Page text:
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Warning: SysVinit is not officially supported in Arch Linux [1].

On systems based on SysVinit, init is the first process that is executed once the Linux kernel loads. The default init program used by the kernel is /sbin/init provided by systemd-sysvcompat (by default on new installs, see systemd) or sysvinitAUR. The word init will always refer to sysvinit in this article.

inittab is the startup configuration file for init located in /etc. It contains directions for init on what programs and scripts to run when entering a specific runlevel.

Although a SysVinit-based Arch system does use init, most of the work is delegated to the #Main Boot Scripts. This article concentrates on init and inittab.


Install sysvinitAUR initscripts-forkAUR from the AUR. This step will remove systemd-sysvcompat, and you will use sysvinit on reboot. To restore systemd, append init=/usr/lib/systemd/systemd to the kernel command line.

Additional init scripts are available at arch-rcscripts. See Init#Configuration for generic configuration steps.

Overview of init and inittab

init is always process 1 and, other than managing some swap space, is the parent process to all other processes. You can get an idea of where init lies in the process hierarchy of your system with pstree:

$ pstree -Ap

Besides usual initialization of system (as the name suggests), init also handles rebooting, shutdown and booting into recovery mode (single-user mode). To support these, inittab groups entries into different runlevels. The runlevels Arch uses are 0 for halt, 1 (aliased as S) for single-user mode, 3 for normal booting (multi-user mode), 5 for X and 6 for reboot. Other distros may adopt other conventions, but the meanings of 0, 1 and 6 are universal.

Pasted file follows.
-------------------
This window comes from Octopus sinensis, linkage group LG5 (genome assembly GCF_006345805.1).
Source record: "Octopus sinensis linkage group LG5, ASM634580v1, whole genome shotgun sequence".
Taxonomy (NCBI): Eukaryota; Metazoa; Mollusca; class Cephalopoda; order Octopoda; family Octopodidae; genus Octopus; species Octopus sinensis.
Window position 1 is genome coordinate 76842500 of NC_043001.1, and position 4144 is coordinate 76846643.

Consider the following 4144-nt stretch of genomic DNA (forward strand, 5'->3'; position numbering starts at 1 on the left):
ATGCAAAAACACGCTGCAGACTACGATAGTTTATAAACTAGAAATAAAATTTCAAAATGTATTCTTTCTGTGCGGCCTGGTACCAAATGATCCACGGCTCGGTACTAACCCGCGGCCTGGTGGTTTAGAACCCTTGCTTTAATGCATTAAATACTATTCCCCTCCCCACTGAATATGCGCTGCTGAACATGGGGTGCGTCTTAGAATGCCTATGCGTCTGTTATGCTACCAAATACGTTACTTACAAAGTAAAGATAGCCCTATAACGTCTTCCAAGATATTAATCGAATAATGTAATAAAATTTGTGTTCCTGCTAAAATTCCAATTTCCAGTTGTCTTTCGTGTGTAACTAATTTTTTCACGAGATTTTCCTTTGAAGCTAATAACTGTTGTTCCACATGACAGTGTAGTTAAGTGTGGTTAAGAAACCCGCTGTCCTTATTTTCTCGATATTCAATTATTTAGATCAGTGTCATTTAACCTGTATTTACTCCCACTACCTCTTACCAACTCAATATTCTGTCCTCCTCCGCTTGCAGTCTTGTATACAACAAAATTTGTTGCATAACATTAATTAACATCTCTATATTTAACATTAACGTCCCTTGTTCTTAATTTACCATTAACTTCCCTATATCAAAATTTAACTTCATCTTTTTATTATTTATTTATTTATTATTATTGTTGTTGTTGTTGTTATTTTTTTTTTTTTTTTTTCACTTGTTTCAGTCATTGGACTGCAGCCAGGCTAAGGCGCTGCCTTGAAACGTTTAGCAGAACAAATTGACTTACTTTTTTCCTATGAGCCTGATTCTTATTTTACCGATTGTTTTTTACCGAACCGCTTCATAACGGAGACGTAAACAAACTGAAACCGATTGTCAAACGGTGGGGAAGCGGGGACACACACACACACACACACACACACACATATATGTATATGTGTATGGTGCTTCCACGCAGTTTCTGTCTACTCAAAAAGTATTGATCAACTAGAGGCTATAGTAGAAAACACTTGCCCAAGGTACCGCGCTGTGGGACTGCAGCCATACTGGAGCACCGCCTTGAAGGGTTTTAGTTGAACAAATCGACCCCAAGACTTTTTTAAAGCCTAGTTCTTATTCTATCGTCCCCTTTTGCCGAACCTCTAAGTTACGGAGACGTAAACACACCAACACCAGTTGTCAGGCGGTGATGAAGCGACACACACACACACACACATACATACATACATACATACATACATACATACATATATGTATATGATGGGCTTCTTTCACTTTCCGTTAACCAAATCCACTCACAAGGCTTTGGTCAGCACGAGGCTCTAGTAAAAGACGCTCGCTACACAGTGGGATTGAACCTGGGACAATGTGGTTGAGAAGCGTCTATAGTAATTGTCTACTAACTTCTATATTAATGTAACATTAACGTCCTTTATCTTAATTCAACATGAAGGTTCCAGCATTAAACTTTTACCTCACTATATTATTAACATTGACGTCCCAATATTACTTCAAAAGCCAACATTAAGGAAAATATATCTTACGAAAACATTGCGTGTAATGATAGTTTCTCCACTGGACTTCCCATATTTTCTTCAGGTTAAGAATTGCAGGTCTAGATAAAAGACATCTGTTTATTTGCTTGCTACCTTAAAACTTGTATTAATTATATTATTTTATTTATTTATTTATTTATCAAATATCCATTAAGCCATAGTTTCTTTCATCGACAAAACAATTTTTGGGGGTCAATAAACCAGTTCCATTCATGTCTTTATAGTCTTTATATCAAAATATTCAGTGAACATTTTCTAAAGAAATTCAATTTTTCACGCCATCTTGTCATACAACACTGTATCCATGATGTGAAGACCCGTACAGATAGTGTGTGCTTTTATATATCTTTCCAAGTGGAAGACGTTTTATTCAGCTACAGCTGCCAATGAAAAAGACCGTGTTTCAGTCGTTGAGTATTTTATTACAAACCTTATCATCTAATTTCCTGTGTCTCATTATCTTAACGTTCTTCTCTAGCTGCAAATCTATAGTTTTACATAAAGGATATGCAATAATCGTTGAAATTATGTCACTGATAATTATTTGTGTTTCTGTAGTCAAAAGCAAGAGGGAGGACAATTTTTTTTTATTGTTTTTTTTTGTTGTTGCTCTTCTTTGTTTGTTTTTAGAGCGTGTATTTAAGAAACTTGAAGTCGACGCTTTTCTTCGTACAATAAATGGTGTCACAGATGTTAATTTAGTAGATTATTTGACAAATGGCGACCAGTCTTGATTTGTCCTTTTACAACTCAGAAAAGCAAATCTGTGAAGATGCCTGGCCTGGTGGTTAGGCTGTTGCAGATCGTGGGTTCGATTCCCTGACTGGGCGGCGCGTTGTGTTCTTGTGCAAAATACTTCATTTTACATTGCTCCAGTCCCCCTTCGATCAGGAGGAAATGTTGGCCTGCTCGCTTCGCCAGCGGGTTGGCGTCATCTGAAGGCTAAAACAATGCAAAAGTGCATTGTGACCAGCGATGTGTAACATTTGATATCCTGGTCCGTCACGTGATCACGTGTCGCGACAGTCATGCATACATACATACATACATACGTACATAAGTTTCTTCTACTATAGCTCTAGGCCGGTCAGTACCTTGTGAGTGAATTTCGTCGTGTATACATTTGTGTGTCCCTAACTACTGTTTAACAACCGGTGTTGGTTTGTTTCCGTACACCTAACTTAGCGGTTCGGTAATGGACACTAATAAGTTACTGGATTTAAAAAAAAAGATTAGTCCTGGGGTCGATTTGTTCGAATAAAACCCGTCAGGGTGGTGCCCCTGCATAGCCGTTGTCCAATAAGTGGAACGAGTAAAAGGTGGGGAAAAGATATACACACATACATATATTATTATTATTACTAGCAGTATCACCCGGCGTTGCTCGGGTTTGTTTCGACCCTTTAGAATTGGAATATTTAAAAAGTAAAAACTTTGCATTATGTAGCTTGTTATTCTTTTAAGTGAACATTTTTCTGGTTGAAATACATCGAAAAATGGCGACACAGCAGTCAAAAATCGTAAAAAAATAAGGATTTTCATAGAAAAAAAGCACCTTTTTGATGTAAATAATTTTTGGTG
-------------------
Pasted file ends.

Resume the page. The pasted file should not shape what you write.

Upon execution, init scans inittab and carry out appropriate actions. An entry in inittab takes the form


Where id is a unique identifier for the entry (just a name, no real impact on init), and runlevels is a (not delimited) string of runlevels. If the runlevel init is entering appears in runlevels, action is carried out, executing process if appropriate. Some special actions would cause init to ignore runlevels and adopt a special matching method. More explanation follows in the next section.

See also man 5 inittab and man 8 init.

Switching runlevel

Through bootloader

To change the runlevel the system boots into, simply add the desired runlevel n to the respective bootloader's configuration line. A common application of this is Start X at login#inittab. To boot to the desired runlevel, add its number to the kernel parameters (e.g. 3 for runlevel 3).

The run-level was appended to the end so the kernel knows what run-level to start with. To use another init program (e.g. systemd), add init=/bin/systemd or similar.

Note: If using some init other than sysvinit, the runlevel parameter might be ignored.

After boot up

After the system has booted up, you may issue telinit n to inform init to change the runlevel to n. init then reads inittab and "diffs" runlevel n and current runlevel - killing processes not present in the new runlevel and carrying out actions not present in the old runlevel. Processes present in both runlevels are left untouched. The killing procedure is actually a little complex; again, technical details can be found in the init manpage.

init doesn't watch inittab. You need to call telinit explicitly to apply modifications to inittab. The command telinit q causes init to re-examine inittab but not switch runlevel.


In this section we examine common entries in inittab, in the same order as they appear in the default inittab used by Arch. After that there are a few examples to help you create your own inittab entry.

Warning: Always test a modified /etc/inittab with telinit q before you reboot, or a small syntax error can prevent your system from booting.

Default Runlevel

The default runlevel is 3. Uncomment or add this if you prefer to boot into runlevel 5 (which is used for X conventionally) by default:


Main Boot Scripts

These are the main Arch init scripts.


Single User Boot

Sometimes your kernel may fail to boot up all the way, due to a corrupted or dead hard drive or filesystem, missing key files, etc. In that case your init image may automatically enter into single-user mode which only allows root login and uses /sbin/sulogin instead of /sbin/login to control the login process. You can also boot into single-user mode by appending the letter S to your kernel command line in your GRUB, LILO, or syslinux configuration. If you would like something other than sulogin to run, specify it here.

su:S:wait:/sbin/sulogin -p

Gettys and Login